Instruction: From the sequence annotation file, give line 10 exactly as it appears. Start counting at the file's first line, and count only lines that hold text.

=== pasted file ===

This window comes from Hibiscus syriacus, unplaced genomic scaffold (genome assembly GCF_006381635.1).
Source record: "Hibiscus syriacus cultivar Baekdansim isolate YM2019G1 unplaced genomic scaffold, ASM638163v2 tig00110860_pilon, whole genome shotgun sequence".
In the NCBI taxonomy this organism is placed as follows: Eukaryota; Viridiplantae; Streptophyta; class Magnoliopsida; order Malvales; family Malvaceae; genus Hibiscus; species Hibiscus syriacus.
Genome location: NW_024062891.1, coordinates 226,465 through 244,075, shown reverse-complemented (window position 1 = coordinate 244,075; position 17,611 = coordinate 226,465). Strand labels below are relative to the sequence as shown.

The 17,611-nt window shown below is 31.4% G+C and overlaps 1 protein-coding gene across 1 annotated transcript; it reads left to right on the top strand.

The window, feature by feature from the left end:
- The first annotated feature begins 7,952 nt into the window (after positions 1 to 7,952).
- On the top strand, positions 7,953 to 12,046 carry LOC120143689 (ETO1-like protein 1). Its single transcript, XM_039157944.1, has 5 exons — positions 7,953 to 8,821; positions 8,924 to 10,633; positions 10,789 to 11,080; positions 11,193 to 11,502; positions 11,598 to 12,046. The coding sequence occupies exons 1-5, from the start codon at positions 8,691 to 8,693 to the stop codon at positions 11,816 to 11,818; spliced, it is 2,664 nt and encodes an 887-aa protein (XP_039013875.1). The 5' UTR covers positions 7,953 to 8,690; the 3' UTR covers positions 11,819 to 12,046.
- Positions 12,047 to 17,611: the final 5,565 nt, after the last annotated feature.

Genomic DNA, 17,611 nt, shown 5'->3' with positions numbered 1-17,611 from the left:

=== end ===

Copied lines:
Genomic DNA, 17,611 nt, shown 5'->3' with positions numbered 1-17,611 from the left: